Your second question is:

May a justice of the peace discharge his liability for the acceptance of a worthless check in payment for fines, costs and judgments and for the issuance of his official receipt by using due diligence to collect same?

Justices of the peace are accountable for fines they impose and judgments they render, and they must use due diligence in collecting such fines and judgments:

Fines imposed and judgments rendered by justices of the peace shall be charged against the justice imposing or rendering the same. He may discharge indebtedness by filing with the county clerk the treasurer's receipt for the amount thereof, or by showing to the satisfaction of the commissioners court that he has used due diligence to collect the same without avail, or that the same have been satisfied by imprisonment or labor.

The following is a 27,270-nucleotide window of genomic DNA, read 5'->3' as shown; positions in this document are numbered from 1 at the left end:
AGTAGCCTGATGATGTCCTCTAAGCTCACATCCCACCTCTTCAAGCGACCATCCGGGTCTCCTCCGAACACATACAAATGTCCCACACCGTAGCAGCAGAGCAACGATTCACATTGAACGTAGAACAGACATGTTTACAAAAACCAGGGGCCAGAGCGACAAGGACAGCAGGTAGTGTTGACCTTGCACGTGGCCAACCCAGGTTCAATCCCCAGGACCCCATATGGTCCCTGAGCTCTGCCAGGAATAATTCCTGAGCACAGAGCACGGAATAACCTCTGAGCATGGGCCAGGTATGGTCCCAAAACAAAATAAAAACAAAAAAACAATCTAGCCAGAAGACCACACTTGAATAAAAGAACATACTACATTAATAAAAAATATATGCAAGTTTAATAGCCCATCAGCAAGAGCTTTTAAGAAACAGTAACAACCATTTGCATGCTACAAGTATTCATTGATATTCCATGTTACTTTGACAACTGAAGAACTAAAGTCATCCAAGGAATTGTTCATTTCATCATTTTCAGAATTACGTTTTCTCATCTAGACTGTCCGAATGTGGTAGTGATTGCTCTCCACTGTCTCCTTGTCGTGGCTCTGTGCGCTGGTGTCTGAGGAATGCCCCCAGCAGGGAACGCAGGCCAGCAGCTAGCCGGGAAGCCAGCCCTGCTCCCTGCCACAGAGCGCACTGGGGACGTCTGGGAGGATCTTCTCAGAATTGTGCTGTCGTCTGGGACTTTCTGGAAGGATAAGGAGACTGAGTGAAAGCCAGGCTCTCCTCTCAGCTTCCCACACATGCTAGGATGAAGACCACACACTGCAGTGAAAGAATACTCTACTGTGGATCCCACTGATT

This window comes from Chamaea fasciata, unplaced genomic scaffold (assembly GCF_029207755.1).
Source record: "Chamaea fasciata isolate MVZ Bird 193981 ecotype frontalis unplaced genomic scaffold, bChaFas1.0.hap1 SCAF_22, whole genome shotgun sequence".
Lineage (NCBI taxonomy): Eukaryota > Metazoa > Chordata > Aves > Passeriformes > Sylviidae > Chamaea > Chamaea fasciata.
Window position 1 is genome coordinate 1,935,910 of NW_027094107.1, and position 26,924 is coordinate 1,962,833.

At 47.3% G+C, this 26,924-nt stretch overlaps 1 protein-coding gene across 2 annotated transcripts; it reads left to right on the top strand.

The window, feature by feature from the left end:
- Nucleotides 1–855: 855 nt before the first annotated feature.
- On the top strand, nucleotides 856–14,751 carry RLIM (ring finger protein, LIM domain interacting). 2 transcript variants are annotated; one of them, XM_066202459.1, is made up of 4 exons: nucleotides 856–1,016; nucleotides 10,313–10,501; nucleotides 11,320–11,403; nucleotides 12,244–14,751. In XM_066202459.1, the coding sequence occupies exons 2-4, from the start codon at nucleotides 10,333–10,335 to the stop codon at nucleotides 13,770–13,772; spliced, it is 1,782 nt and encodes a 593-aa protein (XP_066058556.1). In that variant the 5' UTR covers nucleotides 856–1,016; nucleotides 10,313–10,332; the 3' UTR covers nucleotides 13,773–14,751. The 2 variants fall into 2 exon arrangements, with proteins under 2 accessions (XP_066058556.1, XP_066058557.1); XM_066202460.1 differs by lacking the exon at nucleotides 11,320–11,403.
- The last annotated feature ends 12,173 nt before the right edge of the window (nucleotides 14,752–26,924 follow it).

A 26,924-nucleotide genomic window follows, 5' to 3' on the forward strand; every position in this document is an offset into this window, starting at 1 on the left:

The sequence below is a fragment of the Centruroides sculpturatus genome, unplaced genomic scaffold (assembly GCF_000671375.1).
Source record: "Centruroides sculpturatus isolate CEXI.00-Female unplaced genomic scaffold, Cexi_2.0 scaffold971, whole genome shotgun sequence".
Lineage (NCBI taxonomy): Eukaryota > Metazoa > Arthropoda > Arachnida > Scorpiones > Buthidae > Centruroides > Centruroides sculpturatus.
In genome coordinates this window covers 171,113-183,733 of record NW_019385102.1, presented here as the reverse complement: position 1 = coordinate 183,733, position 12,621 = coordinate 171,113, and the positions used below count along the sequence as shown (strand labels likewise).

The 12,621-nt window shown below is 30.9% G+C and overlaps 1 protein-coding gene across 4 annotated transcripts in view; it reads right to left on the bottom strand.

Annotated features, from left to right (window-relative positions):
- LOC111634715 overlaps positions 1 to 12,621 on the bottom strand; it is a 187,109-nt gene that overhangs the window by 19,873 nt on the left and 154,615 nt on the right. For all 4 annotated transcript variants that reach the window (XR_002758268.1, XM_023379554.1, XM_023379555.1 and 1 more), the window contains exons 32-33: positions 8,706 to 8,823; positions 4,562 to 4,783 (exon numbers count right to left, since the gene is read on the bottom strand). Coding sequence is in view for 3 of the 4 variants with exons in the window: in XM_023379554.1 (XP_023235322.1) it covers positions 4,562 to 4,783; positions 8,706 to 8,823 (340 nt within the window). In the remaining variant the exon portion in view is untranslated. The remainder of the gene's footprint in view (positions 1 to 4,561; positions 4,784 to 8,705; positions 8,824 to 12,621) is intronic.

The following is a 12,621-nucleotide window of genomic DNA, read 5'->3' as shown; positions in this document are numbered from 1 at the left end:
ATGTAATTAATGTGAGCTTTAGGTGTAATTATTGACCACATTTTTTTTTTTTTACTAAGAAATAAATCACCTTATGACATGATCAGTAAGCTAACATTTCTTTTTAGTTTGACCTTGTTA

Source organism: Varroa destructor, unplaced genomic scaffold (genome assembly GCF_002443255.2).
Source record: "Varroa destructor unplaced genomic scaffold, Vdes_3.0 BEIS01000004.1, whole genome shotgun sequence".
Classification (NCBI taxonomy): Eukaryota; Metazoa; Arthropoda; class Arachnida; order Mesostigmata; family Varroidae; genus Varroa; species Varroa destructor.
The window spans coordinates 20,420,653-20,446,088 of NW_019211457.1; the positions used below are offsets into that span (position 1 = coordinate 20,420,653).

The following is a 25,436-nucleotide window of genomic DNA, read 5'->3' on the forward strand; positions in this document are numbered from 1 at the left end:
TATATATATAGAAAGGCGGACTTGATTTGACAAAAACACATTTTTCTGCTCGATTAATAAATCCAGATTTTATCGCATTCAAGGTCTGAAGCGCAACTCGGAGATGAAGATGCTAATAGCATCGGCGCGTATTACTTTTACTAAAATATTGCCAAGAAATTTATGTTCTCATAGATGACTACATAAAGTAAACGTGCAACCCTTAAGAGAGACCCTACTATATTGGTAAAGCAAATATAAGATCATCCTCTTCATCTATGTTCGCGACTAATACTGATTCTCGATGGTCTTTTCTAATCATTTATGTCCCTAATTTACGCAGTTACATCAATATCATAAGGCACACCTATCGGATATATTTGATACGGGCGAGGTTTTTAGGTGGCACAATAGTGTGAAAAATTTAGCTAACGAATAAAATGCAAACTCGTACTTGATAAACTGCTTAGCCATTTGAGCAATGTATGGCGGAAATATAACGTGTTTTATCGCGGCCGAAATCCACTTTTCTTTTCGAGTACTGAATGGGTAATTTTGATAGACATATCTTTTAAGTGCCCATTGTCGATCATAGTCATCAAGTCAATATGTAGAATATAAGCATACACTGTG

V.T.C.S. art. 1619. Your question seems to suggest that a justice of the peace incurs a liability other than his liability under article 1619 if he accepts a check that is not honored. This is not so. As far as his own accountability is concerned, a justice of the peace is in the same position after he accepts a worthless check from a defendant as he is when he has received nothing from the defendant. His liability stems from article 1619, not from his acceptance of a check. In order to discharge his liability under article 1619 a justice of the peace must issue "any and all writs allowed by law to enforce collection" of fines and judgments. See Attorney General Opinions JM-517 (1986); 0-6740 (1945).